So what’s going on? Is President Obama talking about lowering the first rung on the ladder of opportunity or helping organized labor by raising rivals’ costs? Maybe some of both? Is this another bootleggers and Baptists coalition, where one interest group tries to take the moral high ground while the other chases bottom-line benefits—but both propose the same government restriction?

Consider the accompanying map, which shows prevailing minimum wage rates across the 50 states. As indicated, these vary from a high of $9.19 to a low of $7.25. More to the point, notice the juxtaposition of states like Vermont, with an $8.60 minimum, and New Hampshire, with a  $7.25 minimum. Or compare Illinois, with an $8.25 minimum, and Iowa, Indiana, and Wisconsin, currently enforcing the federal $7.25 minimum. Surely union organizers will appreciate, and lend their support to, the president’s proposal for reducing competition in competing labor markets.

Why not try “the right kind of nothing”?

There is another approach that can be taken to lifting the wealth of nations. Instead of yielding to command-and-control conceit and thinking that markets can simply be ordered successfully to deliver a better world, an alternate approach involves using what Duke political economist Michael Munger calls "the right kind of nothing." 

This has do with first clearing away thickets of rules and regulations that limit work opportunities, reducing taxes and regulations that discourage hiring, and then getting incentives right and unleashing the energies of free-market forces. But let’s be more specific. What might we place on the brush-clearing agenda? 

  • Eliminate or sharply revise the ACA insurance mandate for small businesses to offer employee health plans. The current law sets the entry point at 50 or more employees. Make it 100, or eliminate the mandate completely. 
  • Eliminate payroll taxes for all teenage workers. The number involved is small; the lost revenue can be obtained later from higher wages.
  • Remove or soften overly strict licensure requirements that limit entry into personal care and other services jobs.
  • Allow interns in college-supervised program anywhere in the economy to work for nothing in jobs that form part of their educational experience, just as they currently do in congressional offices.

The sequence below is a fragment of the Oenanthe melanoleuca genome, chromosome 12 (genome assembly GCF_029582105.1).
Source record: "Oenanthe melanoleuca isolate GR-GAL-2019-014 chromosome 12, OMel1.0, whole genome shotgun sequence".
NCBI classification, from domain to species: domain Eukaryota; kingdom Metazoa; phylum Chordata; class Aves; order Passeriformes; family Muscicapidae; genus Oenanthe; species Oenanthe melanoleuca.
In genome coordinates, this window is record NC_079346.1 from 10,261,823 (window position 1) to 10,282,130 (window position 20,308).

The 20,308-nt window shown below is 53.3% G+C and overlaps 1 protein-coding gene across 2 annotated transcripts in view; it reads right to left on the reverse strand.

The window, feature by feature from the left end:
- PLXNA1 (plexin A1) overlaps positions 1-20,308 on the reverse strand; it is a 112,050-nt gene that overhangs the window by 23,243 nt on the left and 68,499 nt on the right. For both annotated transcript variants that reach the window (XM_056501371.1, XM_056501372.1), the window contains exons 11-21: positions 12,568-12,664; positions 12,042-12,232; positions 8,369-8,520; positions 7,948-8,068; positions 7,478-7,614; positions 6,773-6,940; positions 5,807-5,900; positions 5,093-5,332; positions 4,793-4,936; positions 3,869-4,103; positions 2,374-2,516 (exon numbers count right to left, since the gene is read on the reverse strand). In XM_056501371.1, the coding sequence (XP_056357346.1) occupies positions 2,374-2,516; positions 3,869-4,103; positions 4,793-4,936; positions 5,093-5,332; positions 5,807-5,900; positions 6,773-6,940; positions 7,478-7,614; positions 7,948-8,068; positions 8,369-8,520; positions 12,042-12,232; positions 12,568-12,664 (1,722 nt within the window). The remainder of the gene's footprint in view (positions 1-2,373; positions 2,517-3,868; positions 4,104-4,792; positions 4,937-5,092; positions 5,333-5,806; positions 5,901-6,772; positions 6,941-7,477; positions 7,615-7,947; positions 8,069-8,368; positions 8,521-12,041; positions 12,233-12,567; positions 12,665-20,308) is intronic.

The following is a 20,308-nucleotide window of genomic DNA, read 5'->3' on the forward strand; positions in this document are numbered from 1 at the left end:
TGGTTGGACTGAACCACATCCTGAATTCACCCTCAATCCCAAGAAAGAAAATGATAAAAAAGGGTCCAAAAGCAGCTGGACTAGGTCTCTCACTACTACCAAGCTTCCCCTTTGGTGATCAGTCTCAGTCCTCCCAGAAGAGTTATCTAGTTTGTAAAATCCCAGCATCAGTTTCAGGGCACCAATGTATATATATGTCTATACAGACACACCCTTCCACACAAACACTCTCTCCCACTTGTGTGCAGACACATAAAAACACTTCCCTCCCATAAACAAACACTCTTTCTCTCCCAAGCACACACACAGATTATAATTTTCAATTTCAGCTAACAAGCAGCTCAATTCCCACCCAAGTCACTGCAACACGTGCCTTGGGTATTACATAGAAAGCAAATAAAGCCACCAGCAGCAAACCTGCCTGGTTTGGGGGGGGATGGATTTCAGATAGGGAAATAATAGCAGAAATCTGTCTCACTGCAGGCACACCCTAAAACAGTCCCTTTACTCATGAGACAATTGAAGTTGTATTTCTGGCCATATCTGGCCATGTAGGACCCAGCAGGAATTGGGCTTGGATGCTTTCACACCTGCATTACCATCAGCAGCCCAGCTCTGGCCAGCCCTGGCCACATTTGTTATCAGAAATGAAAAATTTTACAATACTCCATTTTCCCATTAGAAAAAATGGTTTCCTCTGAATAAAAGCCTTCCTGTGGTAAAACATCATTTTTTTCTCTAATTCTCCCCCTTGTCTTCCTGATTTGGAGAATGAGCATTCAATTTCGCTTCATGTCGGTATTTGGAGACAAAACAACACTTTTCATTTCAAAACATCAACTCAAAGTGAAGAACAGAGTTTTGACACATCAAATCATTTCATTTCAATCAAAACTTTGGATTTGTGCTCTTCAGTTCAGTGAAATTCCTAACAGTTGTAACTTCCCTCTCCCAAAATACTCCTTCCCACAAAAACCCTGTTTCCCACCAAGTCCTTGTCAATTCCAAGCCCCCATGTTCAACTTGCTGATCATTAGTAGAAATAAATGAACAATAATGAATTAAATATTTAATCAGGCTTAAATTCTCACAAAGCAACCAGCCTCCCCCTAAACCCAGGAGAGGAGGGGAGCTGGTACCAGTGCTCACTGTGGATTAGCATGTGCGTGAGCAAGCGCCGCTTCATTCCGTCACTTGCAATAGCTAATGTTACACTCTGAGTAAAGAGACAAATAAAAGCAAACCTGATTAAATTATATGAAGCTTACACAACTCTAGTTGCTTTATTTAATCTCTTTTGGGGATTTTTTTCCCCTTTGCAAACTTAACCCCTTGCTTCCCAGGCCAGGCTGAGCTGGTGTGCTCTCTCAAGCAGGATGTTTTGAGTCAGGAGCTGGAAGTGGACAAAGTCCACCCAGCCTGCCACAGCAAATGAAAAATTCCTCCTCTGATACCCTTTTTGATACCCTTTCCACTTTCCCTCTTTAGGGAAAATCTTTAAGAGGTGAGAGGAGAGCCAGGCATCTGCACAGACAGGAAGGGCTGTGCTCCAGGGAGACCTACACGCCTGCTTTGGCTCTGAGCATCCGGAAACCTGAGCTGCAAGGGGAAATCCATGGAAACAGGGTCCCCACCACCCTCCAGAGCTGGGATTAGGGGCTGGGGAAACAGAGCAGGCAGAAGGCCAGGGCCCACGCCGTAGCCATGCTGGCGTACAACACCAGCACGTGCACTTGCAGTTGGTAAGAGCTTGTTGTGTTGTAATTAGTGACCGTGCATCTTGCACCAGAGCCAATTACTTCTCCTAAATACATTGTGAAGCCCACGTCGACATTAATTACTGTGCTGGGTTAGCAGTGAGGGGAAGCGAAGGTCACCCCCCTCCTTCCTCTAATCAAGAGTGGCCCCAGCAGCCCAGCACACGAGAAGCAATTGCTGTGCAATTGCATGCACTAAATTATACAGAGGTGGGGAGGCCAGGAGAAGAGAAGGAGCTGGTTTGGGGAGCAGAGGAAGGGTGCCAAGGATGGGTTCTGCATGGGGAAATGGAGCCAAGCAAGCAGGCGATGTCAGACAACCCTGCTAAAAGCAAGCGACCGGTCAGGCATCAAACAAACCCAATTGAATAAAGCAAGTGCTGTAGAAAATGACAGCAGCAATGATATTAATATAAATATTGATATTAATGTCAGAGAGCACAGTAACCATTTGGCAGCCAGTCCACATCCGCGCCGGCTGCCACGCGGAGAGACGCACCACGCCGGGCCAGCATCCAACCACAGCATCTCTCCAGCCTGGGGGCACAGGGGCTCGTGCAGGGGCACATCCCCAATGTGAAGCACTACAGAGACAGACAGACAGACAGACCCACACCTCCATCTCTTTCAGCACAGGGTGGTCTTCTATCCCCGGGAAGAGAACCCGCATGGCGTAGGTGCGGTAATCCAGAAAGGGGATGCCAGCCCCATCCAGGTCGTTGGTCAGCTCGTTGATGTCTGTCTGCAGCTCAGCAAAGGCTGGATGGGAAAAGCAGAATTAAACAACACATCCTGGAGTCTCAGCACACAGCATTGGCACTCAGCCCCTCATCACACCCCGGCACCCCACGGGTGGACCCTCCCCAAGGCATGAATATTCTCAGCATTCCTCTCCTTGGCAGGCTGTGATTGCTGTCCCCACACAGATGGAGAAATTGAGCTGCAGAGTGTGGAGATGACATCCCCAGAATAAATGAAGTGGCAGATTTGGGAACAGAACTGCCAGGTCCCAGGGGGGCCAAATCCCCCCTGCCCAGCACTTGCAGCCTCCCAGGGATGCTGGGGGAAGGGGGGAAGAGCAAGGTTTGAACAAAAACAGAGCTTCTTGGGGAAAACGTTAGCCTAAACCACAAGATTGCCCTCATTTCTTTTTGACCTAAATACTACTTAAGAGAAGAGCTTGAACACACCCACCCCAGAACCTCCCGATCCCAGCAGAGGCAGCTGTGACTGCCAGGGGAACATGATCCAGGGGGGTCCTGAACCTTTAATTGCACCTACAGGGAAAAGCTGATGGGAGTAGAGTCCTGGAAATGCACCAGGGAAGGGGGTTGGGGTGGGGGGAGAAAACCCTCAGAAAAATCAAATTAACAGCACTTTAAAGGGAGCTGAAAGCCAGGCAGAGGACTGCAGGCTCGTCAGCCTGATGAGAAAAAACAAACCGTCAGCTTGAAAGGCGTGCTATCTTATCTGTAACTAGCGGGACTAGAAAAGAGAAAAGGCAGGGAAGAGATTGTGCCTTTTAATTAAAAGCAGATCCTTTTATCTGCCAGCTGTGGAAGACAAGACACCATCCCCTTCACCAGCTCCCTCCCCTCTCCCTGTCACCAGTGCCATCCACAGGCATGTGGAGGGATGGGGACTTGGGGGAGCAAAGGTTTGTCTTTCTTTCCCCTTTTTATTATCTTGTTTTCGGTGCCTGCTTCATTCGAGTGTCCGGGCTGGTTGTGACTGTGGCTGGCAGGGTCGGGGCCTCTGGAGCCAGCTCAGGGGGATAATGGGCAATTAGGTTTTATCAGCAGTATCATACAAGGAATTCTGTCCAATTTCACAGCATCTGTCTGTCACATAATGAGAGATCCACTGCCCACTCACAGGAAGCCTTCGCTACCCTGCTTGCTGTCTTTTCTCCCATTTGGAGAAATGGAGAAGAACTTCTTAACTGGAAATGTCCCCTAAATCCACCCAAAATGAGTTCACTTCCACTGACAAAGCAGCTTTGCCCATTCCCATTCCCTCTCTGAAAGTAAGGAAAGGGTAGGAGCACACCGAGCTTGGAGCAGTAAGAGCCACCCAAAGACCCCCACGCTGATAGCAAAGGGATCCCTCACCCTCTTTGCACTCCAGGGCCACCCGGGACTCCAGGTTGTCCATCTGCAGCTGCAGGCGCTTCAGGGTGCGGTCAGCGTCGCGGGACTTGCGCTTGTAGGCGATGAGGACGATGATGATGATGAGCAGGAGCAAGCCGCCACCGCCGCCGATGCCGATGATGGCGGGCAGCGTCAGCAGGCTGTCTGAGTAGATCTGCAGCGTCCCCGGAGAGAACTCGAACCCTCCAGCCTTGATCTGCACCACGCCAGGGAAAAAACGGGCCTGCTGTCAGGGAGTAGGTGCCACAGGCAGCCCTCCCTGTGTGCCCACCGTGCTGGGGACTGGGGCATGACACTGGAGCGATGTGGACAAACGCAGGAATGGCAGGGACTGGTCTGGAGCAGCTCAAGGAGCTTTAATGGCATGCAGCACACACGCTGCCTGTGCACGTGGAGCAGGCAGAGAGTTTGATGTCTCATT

Let’s reduce poverty the old-fashioned way. Let’s get back to work. America doesn’t have a minimum wage problem. America has an overly energized-government problem, one that limits opportunity for entry-level workers and on-the-job training.

Still Looking for Heroes

Over the years, I have enjoyed sharing stories about people who did marvelous things to make life more fun and better for one and all. R.E. Olds came up with the moving assembly line, which dramatically reduced the cost of building automobiles, and Henry Ford took the idea to the limit. Then there was Alexander Bell and the telephone, along with lesser-known individuals such as Francis Wolle, the 1852 inventor of the paper bag, and Clarence Hamilton, who in 1888 introduced the Daisy BB-gun to promote the sales of his cast-iron windmills. 

Consider the Daisy story. The tail wagged the dog. The gun was so popular that Hamilton shut down his mill operation and went into the Daisy air rifle business full force. Hamilton didn’t invent the gun; he popularized it. But here’s my latest hero.

His name is Gideon Sundback, a Swedish immigrant who worked at the Automatic Hook and Eye Company in New Jersey. According to a fascinating New York Times story, Sundback took on the task of automating the hook and eye, a frustrating fastening device used routinely on women’s shoes, corsets, and dresses for hooking things together. In 1911 Sundback invented the zipper. Think where we would be without it! All decked out in buttons and bows! But he didn’t give it its name. This was done by the rubber company B.F.Goodrich. In the 1920s, Goodrich introduced a line of men’s rubber boots that were equipped with Sundback’s invention. The boots were called Zippers. And the name transmuted to the device itself.

We must be thankful for little things.


1. Bruce Yandle, “Rahm’s Rule of Crisis Management: A Footnote to the Theory of Regulation,” The Freeman, February 11, 2013, accessed February 27, 2013, -rule-of-crisis-management-a-footnote-to the-theory-of-regulation#ixzz2M0GD3jXD.

2. Bruce Yandle, “Minimum Wages: Equal Opportunity or Barrier to Entry?” The Freeman, February 20, 2013, accessed February 27, 2013,